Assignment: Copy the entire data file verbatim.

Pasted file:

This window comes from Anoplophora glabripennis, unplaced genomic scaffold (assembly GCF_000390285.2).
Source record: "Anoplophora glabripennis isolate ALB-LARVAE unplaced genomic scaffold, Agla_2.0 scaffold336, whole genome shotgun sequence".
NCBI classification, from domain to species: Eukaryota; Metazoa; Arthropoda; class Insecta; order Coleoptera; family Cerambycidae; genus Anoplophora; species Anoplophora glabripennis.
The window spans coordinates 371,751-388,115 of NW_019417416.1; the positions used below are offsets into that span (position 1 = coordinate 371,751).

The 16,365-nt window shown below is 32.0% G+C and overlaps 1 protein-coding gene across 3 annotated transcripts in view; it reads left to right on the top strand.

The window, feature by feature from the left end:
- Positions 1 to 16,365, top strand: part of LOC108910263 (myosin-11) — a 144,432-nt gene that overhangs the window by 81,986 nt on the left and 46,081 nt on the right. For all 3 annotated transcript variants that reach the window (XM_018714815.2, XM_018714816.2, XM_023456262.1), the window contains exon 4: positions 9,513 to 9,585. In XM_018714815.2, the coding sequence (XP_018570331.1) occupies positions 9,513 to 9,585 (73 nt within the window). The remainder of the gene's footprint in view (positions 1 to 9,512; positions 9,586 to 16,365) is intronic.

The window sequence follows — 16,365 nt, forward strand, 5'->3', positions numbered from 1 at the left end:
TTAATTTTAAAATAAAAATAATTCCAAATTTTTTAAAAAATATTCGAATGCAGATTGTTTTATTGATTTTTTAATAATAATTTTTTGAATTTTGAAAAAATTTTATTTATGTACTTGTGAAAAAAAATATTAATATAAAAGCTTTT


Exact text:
This window comes from Anoplophora glabripennis, unplaced genomic scaffold (assembly GCF_000390285.2).
Source record: "Anoplophora glabripennis isolate ALB-LARVAE unplaced genomic scaffold, Agla_2.0 scaffold336, whole genome shotgun sequence".
NCBI classification, from domain to species: Eukaryota; Metazoa; Arthropoda; class Insecta; order Coleoptera; family Cerambycidae; genus Anoplophora; species Anoplophora glabripennis.
The window spans coordinates 371,751-388,115 of NW_019417416.1; the positions used below are offsets into that span (position 1 = coordinate 371,751).

The 16,365-nt window shown below is 32.0% G+C and overlaps 1 protein-coding gene across 3 annotated transcripts in view; it reads left to right on the top strand.

The window, feature by feature from the left end:
- Positions 1 to 16,365, top strand: part of LOC108910263 (myosin-11) — a 144,432-nt gene that overhangs the window by 81,986 nt on the left and 46,081 nt on the right. For all 3 annotated transcript variants that reach the window (XM_018714815.2, XM_018714816.2, XM_023456262.1), the window contains exon 4: positions 9,513 to 9,585. In XM_018714815.2, the coding sequence (XP_018570331.1) occupies positions 9,513 to 9,585 (73 nt within the window). The remainder of the gene's footprint in view (positions 1 to 9,512; positions 9,586 to 16,365) is intronic.

The window sequence follows — 16,365 nt, forward strand, 5'->3', positions numbered from 1 at the left end:
TTAATTTTAAAATAAAAATAATTCCAAATTTTTTAAAAAATATTCGAATGCAGATTGTTTTATTGATTTTTTAATAATAATTTTTTGAATTTTGAAAAAATTTTATTTATGTACTTGTGAAAAAAAATATTAATATAAAAGCTTTT